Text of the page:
In the Room with a New Play: How A Boy Falls

by Northlight Theatre

Collaborators play a variety of roles in the new play rehearsal process. Assistant Director Ben Ranaan takes us through the team surrounding Steven Dietz’s How A Boy Falls:

Playwriting is one of the loneliest professions in the theatre. On any given production, there is an ensemble of actors, a team of designers, and a staff of theatre administrators… but there is only one playwright. This, of course, can create processes that are quite the isolating experience for the playwright. Surround yourself with collaborators too eager, and suddenly there are too many opinions to actually be useful. Surround yourself with collaborators too hesitant, and suddenly you don’t have anyone to speak frankly with about your work. Luckily for playwright Steven Dietz, Northlight has assembled a crack team of collaborative artists to create the world of How A Boy Falls (HABF).

The dramaturg is one of the key artistic collaborators in the new play process. The dramaturg’s job is to advocate for the text and story. Mark Bly, affectionately regarded as “The Father of American Dramaturgy” for his teaching at Yale and dramaturging over 200 productions, talks about how a dramaturg’s main job is to constantly ask questions, rather than give answers. In the process, the dramaturg’s job is to ask questions to help the playwright specify their goals with any given scene or character.  For a thriller like HABF, dramaturg Tanya Palmer was constantly asking Steven Dietz questions about the various plots, clues, and red herrings in the script. The team was especially lucky to have Tanya in the room given that she is an expert in new play development and one of the foremost dramaturgs in the country. Tanya previously served at the Goodman Theatre as Director of New Play Development and is now at the helm of a new MFA program in dramaturgy at Indiana University Bloomington. If dramaturgs were rock stars, Tanya Palmer would be Mick Jagger.

Acting in a new play process is very different from working on a traditional text. Actors must be nimble in their work, because lines can change throughout the rehearsal and preview process. In fact, it is not uncommon for the playwright to rewrite the text of an entire scene in the hours before it is performed for a live preview audience. The actor’s job is to advocate for their characters. Whereas the playwright tells us what the characters’ actions are, the actors must fill in why their character performs that action. This can be a challenge when working on a thriller like HABF, since characters in a thriller don’t always make the most logical choices. (Why didn’t the terrorists in Die Hard simply cut the power rather than spend the whole movie trying to electronically get into the safe!?) Working on HABF, there was a careful balance that needed to be struck about what the characters’ motivations to perform an action would be, and what was needed for the plot to be exciting.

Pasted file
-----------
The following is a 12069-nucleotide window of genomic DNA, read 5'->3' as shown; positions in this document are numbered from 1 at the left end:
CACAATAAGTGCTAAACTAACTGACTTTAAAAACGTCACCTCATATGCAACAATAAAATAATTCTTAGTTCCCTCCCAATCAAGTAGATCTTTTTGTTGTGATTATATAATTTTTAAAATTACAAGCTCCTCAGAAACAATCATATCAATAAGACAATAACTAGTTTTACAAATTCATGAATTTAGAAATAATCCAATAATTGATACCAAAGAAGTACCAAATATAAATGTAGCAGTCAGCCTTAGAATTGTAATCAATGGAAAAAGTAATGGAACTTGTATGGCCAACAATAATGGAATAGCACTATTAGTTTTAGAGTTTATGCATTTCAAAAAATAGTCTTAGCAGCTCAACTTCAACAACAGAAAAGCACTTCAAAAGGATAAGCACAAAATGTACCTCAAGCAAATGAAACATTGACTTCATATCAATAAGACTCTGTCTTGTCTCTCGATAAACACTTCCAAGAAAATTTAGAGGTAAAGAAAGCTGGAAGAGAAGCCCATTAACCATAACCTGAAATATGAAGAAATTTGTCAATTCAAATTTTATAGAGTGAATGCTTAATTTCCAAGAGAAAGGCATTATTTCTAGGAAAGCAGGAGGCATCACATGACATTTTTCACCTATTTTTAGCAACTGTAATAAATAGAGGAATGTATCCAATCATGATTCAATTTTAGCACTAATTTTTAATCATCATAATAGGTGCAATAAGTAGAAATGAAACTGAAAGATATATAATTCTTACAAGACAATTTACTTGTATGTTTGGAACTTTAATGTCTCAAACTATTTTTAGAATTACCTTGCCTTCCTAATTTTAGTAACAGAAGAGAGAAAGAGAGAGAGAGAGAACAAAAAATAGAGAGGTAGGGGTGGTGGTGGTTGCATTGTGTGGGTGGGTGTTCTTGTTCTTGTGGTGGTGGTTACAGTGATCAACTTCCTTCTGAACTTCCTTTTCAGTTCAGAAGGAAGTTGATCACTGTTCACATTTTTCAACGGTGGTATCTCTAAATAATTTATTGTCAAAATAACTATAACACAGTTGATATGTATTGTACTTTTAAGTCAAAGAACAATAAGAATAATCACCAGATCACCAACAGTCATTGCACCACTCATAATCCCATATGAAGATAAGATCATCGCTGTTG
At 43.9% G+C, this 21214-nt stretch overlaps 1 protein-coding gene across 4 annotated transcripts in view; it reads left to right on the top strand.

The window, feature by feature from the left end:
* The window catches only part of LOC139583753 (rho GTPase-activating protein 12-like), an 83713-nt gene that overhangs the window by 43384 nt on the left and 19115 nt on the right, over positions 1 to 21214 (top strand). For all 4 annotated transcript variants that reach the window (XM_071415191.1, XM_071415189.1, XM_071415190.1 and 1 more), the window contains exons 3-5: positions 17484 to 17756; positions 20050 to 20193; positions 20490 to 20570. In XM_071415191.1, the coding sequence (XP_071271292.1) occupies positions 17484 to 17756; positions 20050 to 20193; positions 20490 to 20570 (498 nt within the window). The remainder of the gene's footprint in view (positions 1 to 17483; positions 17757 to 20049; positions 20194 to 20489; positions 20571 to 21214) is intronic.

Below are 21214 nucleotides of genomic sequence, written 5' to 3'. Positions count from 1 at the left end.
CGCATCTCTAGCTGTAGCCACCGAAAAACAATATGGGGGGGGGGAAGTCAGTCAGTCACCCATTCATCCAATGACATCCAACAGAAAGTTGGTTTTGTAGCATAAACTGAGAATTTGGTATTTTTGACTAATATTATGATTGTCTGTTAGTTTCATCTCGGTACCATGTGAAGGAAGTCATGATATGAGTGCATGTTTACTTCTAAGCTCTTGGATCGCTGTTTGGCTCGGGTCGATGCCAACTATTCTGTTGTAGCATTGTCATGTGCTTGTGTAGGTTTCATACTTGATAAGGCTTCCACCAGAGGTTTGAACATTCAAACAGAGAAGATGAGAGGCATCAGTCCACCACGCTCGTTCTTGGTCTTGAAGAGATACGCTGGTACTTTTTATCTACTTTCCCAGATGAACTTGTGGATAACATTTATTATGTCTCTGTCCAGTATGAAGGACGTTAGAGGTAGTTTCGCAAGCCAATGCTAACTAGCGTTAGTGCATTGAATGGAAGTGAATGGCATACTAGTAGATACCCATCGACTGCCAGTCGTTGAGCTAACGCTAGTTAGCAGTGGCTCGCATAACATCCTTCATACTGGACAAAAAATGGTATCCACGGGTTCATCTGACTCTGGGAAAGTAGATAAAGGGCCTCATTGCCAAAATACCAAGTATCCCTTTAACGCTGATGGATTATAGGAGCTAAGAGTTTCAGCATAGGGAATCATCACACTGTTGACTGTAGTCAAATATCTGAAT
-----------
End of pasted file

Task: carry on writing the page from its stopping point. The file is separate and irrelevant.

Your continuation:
Along with the actors, the designers must create a world that responds to textual changes. For HABF, a playing space on the set was originally designed for three characters, but then it was re-written to include all five. The designer’s job is to advocate for the sensorial world of the play. They will frequently ask the playwright questions about how the play sounds, tastes, smells, looks, and feels. For a thriller like HABF, the team knew they had to highlight the big reveal in an exciting and dynamic way. For the sake of not spoiling anything, I won’t mention how they did that here. Look for it when you see the production.

So who pulls these sometimes differing ideas together? The director. Directing a new play is a very different job than directing a published script. The director is in constant communication with the playwright, translating the discoveries that are being made in rehearsal into questions about what may need more exploration. A director must be nimble in their ability to know when to give a note. If a line isn’t connecting, should the director talk to the playwright, or should the director continue working on it with the actor? The director is the leader of the team, and therefore must advocate for the production as a whole. Halena Kays leads our team on HABF, and she brings a generous collaborative spirit to the entire group, making this new play process feel like the momentous and exciting team effort that it is.

As you can tell, putting on a new play can be quite the challenge. So why do it? Because as our world changes, our art must change too. The issues facing our society fifty years ago are different than the issues facing us today. Heck, the issues facing our society last month are different than the issues facing us today! As an art form, we must be malleable and respond to the world around us. Luckily, at Northlight, we have assembled an awesome team to take you on this new play journey. We hope you enjoy How A Boy Falls by Steven Dietz.